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Brain networks controlling social decisions

Periodic Reporting for period 2 - BRAINCODES (Brain networks controlling social decisions)

Reporting period: 2019-03-01 to 2020-08-31

Humans do not act in a social vacuum but our decisions always affect the people around us. Optimal control of behavior therefore requires social decision making, the ability to account for other people’s goals, beliefs, and emotions when choosing our own actions. This ability underlies many behaviors thought to be specifically human, such as trusting, sharing, strategic coordination, or the ability to follow social norms. These behaviors are essential for the welfare of individuals and societies and result in major personal and financial burden when pathologically disrupted in the context of brain disorders or criminal behavior. Understanding the origins, determinants, and pathologies of human social decision making is therefore vital for peaceful and productive societies and is a major aim of several scientific disciplines, including psychology, economics, the social sciences, biology, and medicine.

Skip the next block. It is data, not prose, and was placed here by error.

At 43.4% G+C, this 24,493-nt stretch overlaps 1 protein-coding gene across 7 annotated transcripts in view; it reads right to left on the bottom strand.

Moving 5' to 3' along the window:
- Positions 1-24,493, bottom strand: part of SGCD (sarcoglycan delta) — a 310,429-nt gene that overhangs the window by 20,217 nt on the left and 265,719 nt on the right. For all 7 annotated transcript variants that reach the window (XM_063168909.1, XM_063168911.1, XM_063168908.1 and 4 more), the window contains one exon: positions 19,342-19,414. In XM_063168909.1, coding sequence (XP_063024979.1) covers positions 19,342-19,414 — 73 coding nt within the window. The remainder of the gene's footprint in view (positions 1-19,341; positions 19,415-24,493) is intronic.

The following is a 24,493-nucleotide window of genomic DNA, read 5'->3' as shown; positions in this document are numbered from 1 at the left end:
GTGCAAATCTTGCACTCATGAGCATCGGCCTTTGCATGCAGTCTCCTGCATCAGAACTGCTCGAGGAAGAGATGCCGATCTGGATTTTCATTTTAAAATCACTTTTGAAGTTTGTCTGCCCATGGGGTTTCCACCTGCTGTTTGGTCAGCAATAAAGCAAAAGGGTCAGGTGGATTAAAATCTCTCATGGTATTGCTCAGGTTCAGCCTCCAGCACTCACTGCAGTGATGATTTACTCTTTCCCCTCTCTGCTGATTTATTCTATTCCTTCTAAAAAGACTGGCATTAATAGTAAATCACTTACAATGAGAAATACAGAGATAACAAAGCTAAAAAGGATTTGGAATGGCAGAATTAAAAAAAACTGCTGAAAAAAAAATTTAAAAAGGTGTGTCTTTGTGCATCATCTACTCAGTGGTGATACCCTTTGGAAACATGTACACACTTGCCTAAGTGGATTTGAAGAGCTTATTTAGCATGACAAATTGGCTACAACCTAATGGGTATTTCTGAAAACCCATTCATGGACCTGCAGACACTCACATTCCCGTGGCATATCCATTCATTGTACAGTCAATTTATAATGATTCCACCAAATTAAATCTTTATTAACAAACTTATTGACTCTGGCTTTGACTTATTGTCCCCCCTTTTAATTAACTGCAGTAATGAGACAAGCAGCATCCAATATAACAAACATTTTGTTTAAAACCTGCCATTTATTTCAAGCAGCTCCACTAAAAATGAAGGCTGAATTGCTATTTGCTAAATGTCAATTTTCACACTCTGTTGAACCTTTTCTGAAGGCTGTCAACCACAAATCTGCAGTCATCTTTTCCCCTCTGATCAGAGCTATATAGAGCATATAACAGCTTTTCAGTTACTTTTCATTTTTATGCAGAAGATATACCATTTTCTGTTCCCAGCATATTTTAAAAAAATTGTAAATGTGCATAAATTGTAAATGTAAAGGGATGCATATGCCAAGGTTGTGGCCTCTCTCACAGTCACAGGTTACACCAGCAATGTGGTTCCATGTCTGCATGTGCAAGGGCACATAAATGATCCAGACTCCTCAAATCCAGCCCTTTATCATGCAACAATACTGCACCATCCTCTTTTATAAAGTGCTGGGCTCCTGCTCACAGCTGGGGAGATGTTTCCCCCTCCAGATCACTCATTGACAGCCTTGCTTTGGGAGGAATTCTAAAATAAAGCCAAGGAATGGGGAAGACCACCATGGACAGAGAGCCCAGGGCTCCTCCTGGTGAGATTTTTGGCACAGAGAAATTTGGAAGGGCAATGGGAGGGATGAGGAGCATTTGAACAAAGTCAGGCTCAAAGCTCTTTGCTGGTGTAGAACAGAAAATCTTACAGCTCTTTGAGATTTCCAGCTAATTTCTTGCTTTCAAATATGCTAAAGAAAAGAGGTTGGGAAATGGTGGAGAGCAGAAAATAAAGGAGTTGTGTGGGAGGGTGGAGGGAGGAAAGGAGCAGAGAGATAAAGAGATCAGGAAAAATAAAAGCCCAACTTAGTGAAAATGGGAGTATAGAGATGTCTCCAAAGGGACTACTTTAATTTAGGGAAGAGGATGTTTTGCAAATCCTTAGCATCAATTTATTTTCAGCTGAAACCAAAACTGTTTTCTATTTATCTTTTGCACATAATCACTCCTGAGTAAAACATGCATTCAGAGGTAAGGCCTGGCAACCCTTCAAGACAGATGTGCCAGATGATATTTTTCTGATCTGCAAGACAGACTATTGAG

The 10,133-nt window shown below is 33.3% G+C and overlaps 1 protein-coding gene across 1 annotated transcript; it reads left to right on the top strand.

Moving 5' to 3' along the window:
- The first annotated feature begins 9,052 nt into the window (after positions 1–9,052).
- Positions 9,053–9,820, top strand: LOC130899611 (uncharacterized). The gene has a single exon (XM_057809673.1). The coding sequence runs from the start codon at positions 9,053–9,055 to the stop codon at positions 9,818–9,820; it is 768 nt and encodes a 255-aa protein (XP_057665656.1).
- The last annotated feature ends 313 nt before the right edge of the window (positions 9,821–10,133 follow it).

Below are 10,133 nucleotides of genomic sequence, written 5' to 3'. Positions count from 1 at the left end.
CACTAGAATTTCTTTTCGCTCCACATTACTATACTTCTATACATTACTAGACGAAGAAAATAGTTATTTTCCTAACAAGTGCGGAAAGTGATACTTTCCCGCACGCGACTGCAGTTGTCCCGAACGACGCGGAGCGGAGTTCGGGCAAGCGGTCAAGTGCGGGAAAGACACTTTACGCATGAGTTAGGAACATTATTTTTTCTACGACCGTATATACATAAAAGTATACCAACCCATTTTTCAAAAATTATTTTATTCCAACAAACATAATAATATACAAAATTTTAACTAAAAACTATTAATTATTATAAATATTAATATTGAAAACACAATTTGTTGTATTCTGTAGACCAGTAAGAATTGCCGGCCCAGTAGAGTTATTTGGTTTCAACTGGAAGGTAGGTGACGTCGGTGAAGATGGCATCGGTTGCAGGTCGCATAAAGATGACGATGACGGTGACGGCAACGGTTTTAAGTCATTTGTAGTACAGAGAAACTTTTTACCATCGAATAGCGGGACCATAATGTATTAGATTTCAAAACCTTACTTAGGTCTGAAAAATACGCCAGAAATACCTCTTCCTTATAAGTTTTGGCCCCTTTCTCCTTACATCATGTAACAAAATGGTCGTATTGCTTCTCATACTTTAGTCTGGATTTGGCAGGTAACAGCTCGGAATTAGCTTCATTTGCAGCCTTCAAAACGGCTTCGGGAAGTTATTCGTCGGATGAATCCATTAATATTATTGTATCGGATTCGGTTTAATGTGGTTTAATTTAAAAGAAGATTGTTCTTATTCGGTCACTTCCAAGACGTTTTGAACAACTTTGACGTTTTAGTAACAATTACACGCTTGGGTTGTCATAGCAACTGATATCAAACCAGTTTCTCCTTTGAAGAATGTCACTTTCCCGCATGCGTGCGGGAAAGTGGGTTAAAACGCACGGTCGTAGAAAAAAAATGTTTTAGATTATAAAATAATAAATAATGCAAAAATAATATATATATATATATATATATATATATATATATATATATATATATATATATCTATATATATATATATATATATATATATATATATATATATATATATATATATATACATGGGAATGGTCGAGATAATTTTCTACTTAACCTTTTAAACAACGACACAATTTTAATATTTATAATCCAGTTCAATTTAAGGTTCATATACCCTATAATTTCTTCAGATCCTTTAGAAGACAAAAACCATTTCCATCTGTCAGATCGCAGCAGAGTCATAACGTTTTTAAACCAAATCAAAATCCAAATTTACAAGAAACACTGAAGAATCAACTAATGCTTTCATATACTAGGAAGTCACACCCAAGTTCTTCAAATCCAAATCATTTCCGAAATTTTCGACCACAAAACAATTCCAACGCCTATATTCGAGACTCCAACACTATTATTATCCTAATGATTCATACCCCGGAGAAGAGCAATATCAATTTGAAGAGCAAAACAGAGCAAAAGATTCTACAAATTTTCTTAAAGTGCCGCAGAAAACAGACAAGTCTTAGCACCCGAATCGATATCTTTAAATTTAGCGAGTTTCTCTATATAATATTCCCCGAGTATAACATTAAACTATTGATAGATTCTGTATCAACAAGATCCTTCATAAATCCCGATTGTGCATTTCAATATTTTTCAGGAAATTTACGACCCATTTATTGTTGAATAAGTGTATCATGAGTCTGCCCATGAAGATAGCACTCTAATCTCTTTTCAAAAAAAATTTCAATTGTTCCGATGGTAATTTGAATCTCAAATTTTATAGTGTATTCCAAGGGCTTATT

The BRAINCODES project addresses this overall aim by elucidating the brain mechanisms that causally control our social decisions in the context of strategic, prosocial, and norm-compliant behavior. These human behaviors are thought to have evolved due to the advantage of cooperation within groups and are thought to have shaped a set of dedicated brain processes that allow us to take the perspective of others, trust and share resources even with genetically unrelated strangers, and follow abstract social norms such as fairness and honesty. The set of brain processes dedicated to controlling these social behaviors are often collectively referred to as the “social brain network”. However, it has been very challenging to precisely characterize the specific mechanisms by which our brains allow us to take strategic, prosocial, and norm-compliant social decisions. One reason for this may be that humans are the only species to show these behaviors to the full extent, making it very difficult to study comparable brain mechanisms in animal models. In humans, these brain mechanisms have mainly been studied with functional magnetic resonance imaging (fMRI), which has indeed identified a set of brain areas in which neural activity consistently correlates with aspects of strategic, prosocial, and norm-compliant behavior. However, despite these encouraging results, the specific functions of the different regions in the social brain network remain poorly understood. It is particularly unclear (1) what neural computations are carried out in these areas, (2) how these areas interact as a network to control social behavior, and (3) which aspects of neural processing in the network indeed steer behavior in a causal sense and (4) lead to pathological behavior if disrupted in brain disorders.